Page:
A 2021 Small Industries Development Bank of India (Sidbi) survey showed that about 67% of MSMEs were closed for three months during FY2020-21. An estimate by the UN’s trade and development wing estimates that as many as 47% of MSMEs in India were either temporary or permanently closed in 2020-21.
Aatrey is founder-CEO, Meesho
Contraction of profits, lack of working capital and inability to expand beyond their local markets are some of the most daunting challenges for India‘s micro, small and medium enterprises (MSMEs). Take the weavers of Kanchipuram, Tamil Nadu. Thousands of resplendent Kanjeevaram sarees are woven by weavers and, in turn, sold by other small retailers. For them, the last two years of Covid-instigated restrictions have been nothing short of a nightmare. Inflationary trends and the global economic slowdown have only exacerbated this challenge further.
A 2021 Small Industries Development
(Sidbi) survey showed that about 67% of MSMEs were closed for three months during FY2020-21. An estimate by the UN’s trade and development wing estimates that as many as 47% of MSMEs in India were either temporary or permanently closed in 2020-21.
While ecommerce could have aided their growth, lack of parity under the GST framework created disadvantage for online sellers. For instance, offline sellers having a turnover of less than ₹40 lakh did not have to register for GST. But every online seller had to obtain GST registration right from the start, irrespective of its turnover. Small businesses lacking the wherewithal and resources to do this simply chose not to sell online. It is against this backdrop that GoI‘s recent decision to exempt small online businesses from mandatory GST registration can be a game changer that should likely bring MSMEs into the digital fold far more efficiently and seamlessly.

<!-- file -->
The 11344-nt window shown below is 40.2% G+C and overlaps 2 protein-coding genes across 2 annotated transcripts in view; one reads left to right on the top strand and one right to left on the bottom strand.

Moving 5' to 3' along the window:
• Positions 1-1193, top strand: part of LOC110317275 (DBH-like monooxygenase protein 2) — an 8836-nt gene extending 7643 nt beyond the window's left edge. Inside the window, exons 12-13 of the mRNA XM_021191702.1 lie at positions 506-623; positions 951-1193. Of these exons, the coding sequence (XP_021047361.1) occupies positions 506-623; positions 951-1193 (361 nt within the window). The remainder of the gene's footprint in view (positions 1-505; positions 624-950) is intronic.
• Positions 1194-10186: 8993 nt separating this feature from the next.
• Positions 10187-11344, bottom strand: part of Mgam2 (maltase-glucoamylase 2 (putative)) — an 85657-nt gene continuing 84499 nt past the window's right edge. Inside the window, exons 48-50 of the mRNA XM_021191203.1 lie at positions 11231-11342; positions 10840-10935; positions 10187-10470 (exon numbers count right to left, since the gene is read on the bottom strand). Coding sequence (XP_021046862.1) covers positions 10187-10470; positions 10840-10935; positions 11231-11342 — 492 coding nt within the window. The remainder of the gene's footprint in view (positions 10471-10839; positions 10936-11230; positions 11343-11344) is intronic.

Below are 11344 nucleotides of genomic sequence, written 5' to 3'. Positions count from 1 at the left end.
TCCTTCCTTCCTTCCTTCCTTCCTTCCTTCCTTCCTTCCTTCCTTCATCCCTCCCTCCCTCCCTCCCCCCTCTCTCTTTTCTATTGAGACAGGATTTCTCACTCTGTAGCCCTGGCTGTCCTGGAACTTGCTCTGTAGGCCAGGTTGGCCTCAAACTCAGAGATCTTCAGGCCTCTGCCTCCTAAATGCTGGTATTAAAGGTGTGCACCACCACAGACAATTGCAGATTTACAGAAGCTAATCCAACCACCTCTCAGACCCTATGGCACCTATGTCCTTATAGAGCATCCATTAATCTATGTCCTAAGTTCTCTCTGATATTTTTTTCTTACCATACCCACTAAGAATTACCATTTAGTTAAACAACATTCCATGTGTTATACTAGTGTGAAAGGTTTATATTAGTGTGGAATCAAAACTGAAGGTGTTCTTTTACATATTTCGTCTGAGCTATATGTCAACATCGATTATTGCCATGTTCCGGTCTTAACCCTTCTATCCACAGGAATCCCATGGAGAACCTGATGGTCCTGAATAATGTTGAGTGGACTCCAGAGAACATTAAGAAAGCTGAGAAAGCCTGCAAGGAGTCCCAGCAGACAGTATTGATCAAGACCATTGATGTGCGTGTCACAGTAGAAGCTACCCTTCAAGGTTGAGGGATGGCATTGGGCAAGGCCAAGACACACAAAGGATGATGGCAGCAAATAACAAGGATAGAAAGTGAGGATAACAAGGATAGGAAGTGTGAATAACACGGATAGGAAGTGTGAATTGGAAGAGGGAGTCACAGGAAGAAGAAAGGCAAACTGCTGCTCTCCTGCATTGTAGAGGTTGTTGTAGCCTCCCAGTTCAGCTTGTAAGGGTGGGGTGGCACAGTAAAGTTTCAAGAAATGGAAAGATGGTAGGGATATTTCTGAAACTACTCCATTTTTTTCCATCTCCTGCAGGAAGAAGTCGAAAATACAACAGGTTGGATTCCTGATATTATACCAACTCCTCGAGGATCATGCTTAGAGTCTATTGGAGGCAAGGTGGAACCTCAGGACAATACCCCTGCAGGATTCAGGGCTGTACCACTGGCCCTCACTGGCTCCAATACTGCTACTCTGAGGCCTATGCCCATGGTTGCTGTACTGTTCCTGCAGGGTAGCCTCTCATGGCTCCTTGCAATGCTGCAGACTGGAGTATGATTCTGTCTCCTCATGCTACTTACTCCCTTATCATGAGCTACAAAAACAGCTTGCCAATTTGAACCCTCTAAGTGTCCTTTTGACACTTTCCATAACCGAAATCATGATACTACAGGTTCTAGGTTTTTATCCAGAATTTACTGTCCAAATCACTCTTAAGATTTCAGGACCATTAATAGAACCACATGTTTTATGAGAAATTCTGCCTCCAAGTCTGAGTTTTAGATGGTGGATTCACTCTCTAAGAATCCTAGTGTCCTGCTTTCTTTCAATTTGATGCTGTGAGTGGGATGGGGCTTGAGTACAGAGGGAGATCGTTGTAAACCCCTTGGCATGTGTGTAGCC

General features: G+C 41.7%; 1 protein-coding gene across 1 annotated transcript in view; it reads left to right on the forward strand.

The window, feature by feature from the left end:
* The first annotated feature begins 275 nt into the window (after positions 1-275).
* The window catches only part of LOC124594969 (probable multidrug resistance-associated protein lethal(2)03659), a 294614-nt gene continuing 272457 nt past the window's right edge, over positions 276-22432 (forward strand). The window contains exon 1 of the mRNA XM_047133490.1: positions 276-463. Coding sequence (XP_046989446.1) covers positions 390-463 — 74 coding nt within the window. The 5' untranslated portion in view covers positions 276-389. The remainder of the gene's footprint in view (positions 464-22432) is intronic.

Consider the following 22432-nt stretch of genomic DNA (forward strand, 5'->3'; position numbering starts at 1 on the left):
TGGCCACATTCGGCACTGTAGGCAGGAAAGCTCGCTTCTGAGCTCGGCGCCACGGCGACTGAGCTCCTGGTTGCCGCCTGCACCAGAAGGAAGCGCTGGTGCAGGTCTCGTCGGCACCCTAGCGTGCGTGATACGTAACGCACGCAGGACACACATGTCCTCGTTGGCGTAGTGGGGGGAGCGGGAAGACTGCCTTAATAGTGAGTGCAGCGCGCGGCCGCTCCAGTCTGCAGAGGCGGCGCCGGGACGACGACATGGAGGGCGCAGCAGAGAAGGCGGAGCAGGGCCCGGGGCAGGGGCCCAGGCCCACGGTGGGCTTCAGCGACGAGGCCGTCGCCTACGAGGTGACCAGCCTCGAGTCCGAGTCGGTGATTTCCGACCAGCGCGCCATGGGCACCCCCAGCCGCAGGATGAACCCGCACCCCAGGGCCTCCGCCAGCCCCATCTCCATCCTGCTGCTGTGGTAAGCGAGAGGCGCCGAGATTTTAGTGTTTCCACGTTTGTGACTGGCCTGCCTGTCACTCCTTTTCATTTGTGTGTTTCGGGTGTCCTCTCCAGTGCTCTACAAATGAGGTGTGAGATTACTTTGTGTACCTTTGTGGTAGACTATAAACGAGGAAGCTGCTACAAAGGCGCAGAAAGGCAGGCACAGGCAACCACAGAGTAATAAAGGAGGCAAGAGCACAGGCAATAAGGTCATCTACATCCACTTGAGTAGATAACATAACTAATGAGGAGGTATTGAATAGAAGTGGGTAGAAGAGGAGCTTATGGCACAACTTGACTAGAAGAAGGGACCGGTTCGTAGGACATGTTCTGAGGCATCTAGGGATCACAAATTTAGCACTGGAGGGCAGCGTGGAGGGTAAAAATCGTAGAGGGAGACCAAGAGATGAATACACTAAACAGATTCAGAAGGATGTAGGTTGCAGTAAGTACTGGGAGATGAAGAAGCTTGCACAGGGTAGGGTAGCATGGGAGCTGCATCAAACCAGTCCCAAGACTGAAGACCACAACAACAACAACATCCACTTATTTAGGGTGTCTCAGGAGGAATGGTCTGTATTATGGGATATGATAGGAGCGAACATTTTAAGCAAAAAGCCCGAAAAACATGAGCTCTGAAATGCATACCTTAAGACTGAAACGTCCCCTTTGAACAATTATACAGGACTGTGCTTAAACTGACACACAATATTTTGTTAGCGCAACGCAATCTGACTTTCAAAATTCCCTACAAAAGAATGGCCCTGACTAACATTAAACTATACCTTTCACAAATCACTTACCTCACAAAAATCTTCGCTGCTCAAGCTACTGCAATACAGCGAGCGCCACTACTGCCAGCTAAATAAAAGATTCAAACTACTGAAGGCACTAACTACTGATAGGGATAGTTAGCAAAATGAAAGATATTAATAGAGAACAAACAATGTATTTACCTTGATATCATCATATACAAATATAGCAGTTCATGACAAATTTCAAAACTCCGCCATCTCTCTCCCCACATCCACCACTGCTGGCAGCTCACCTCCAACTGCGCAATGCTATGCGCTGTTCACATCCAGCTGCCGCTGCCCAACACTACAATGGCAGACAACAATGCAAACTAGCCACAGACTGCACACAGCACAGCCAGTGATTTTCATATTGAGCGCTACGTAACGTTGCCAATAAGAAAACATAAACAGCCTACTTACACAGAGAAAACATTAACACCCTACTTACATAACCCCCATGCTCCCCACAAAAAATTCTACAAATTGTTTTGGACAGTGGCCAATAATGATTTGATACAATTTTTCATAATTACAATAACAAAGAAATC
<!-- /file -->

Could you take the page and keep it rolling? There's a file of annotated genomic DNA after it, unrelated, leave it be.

On June 29, the GST Council said online businesses with a turnover of less than ₹40 lakh will no longer need to register under the GST regime, unless their turnover crosses the prescribed threshold. The change, which is set to come into effect from the start of next year, removes the single-biggest bottleneck that had held up their digital transformation and hamstrung growth.
MSMEs account for nearly 90% of all enterprises in the country and contribute 30% to its annual GDP. But, so far, their role as a catalyst for socioeconomic transformation has been underestimated and underserved. It is a known fact that small businesses that operate online can grow twice as fast as their offline peers.
Many small businesses that wanted to go online couldn’t make it online because of mandatory GST registration. But in the wake of the GST Council’s decision, that’s set to change. MSMEs – and, by extension, the economy – are set for a windfall.
A home-grown enterprise in Ludhiana that had been making knitwear for children for years had convinced itself that a mom-and-pop shop format was its only option. It didn’t dare to think of expanding online. Now that the relaxation is in place, such businesses can jump on the ecommerce bandwagon and reap its benefits.
For starters, small enterprises will now have access to a much larger customer base. This will, in turn, boost these MSMEs’ earning potential, making them truly national players and resilient to local economic shocks. They will be now on a much sounder financial footing, gaining scale, and allowing them access to much-needed capital, thanks to their improved economic viability and transparency that comes with having a digital footprint. The digital transformation will also drive job creation and entrepreneurship. Drawn by the potential of going online, more and more entrepreneurs will be incentivised to set up their own businesses.
The move will also be beneficial for self-help groups under the National Rural Livelihood Mission (NRLM), as their products can now be listed on an online marketplace without the hassle of GST registration. This will boost their earning capacity and
women from remote areas who could not sell beyond their immediate geographies. New businesses will create new jobs. At the same time, it will also boost employment in ancillary sectors like logistics and across the ecommerce supply chain. The promise of prosperity will drive diversification of the rural economy, which is still largely agriculture-based.
Given that this will lead to greater intra-state sales, the uptick in ecommerce activity will lead to much higher tax revenues for state governments, which can then be reinvested to improve logistics and supply chain infrastructure. This, in turn, will make the ecommerce ecosystem even more efficient, unlocking further gains.